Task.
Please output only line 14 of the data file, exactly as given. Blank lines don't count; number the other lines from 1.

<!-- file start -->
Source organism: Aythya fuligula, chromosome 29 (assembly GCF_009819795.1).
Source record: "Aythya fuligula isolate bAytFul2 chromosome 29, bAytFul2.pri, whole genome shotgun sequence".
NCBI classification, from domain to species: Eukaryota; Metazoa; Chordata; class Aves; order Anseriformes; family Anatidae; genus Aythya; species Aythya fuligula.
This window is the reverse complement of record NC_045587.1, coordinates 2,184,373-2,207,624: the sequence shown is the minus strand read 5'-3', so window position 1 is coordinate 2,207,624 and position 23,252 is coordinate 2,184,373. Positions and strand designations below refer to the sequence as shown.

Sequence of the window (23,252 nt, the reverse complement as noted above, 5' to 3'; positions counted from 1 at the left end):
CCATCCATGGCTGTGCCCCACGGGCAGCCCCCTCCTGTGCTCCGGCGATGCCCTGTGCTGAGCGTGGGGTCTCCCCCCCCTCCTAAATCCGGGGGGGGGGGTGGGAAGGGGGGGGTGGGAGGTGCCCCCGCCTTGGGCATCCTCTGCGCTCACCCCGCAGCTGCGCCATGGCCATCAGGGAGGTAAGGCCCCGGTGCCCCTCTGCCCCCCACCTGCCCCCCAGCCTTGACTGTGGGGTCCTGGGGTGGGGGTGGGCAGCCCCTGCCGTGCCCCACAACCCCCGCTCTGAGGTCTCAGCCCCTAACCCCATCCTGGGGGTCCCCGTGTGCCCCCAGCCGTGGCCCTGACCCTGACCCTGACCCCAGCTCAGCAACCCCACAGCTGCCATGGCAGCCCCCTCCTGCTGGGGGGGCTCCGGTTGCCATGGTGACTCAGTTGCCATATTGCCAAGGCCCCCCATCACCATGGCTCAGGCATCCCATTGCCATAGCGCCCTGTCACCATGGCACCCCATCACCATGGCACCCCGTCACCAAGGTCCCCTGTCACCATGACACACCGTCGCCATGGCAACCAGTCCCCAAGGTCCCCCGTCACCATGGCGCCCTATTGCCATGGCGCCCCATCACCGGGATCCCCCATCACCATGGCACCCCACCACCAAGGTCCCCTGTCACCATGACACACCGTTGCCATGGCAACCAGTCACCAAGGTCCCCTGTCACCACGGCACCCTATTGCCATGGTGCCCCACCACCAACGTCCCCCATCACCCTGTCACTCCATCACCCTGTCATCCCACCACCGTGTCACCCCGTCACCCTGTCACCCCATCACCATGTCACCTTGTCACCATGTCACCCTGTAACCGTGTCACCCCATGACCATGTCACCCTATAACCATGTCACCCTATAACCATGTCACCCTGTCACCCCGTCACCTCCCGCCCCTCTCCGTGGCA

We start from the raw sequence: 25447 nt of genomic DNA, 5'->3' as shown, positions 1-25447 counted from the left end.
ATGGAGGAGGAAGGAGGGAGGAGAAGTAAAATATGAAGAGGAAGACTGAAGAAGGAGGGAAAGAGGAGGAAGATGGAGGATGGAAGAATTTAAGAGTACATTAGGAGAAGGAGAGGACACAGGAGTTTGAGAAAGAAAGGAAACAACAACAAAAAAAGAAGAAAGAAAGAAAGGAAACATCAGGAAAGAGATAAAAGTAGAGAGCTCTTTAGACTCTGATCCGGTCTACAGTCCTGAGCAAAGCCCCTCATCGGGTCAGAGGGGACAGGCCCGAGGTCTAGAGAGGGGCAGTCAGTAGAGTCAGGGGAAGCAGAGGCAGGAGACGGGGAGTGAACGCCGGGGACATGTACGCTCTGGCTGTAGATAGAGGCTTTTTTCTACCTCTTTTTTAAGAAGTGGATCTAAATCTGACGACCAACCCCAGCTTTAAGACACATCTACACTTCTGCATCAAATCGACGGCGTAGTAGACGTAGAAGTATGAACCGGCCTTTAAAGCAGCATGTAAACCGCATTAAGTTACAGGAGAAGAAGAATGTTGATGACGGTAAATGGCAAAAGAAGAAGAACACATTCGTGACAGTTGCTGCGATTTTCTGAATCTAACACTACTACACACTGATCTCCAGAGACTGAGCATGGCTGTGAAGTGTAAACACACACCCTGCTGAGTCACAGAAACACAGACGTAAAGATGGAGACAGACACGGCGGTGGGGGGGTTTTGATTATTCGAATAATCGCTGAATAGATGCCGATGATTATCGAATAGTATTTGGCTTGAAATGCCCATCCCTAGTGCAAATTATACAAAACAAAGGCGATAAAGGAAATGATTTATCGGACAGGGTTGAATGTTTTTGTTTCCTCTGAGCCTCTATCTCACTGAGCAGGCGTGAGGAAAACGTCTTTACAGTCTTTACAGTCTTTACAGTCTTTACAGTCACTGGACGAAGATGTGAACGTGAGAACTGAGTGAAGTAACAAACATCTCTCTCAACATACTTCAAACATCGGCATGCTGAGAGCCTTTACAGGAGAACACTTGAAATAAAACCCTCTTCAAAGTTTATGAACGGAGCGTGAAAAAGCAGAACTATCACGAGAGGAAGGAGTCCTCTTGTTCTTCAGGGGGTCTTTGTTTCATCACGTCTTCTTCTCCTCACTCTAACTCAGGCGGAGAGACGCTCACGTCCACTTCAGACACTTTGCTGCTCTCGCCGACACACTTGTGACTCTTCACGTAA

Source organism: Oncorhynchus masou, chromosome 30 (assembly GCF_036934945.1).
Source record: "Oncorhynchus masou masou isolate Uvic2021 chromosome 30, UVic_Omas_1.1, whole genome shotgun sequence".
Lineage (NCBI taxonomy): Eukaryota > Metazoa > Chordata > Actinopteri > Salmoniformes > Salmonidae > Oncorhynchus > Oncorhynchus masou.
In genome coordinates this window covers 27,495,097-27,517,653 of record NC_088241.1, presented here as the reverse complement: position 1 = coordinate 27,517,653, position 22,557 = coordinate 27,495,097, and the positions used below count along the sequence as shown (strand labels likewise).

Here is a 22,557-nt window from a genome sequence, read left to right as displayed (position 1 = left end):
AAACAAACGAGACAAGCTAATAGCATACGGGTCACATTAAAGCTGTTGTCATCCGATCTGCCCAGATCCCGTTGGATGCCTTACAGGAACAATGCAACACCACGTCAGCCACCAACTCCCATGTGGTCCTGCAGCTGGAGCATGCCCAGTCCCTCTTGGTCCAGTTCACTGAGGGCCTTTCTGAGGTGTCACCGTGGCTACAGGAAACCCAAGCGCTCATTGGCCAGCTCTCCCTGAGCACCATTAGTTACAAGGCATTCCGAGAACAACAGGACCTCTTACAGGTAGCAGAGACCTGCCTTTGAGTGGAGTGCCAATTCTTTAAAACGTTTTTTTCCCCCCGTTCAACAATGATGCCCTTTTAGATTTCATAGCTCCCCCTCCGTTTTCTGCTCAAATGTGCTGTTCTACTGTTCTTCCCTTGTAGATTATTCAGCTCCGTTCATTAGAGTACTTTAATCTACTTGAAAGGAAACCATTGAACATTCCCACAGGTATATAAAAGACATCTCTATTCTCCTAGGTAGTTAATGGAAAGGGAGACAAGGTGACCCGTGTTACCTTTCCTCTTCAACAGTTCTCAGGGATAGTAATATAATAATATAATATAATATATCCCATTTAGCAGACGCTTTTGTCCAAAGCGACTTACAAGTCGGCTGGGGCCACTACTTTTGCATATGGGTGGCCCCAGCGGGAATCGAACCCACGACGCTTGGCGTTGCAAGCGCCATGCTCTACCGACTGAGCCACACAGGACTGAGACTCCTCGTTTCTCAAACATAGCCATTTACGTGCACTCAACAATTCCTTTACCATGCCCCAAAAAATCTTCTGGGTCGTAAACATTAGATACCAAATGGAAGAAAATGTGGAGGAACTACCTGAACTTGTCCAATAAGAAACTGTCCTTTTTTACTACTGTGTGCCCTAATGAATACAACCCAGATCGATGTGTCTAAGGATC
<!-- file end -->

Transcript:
AAACAAACGAGACAAGCTAATAGCATACGGGTCACATTAAAGCTGTTGTCATCCGATCTGCCCAGATCCCGTTGGATGCCTTACAGGAACAATGCAACACCACGTCAGCCACCAACTCCCATGTGGTCCTGCAGCTGGAGCATGCCCAGTCCCTCTTGGTCCAGTTCACTGAGGGCCTTTCTGAGGTGTCACCGTGGCTACAGGAAACCCAAGCGCTCATTGGCCAGCTCTCCCTGAGCACCATTAGTTACAAGGCATTCCGAGAACAACAGGACCTCTTACAGGTAGCAGAGACCTGCCTTTGAGTGGAGTGCCAATTCTTTAAAACGTTTTTTTCCCCCCGTTCAACAATGATGCCCTTTTAGATTTCATAGCTCCCCCTCCGTTTTCTGCTCAAATGTGCTGTTCTACTGTTCTTCCCTTGTAGATTATTCAGCTCCGTTCATTAGAGTACTTTAATCTACTTGAAAGGAAACCATTGAACATTCCCACAGGTATATAAAAGACATCTCTATTCTCCTAGGTAGTTAATGGAAAGGGAGACAAGGTGACCCGTGTTACCTTTCCTCTTCAACAGTTCTCAGGGATAGTAATATAATAATATAATATAATATATCCCATTTAGCAGACGCTTTTGTCCAAAGCGACTTACAAGTCGGCTGGGGCCACTACTTTTGCATATGGGTGGCCCCAGCGGGAATCGAACCCACGACGCTTGGCGTTGCAAGCGCCATGCTCTACCGACTGAGCCACACAGGACTGAGACTCCTCGTTTCTCAAACATAGCCATTTACGTGCACTCAACAATTCCTTTACCATGCCCCAAAAAATCTTCTGGGTCGTAAACATTAGATACCAAATGGAAGAAAATGTGGAGGAACTACCTGAACTTGTCCAATAAGAAACTGTCCTTTTTTACTACTGTGTGCCCTAATGAATACAACCCAGATCGATGTGTCTAAGGATC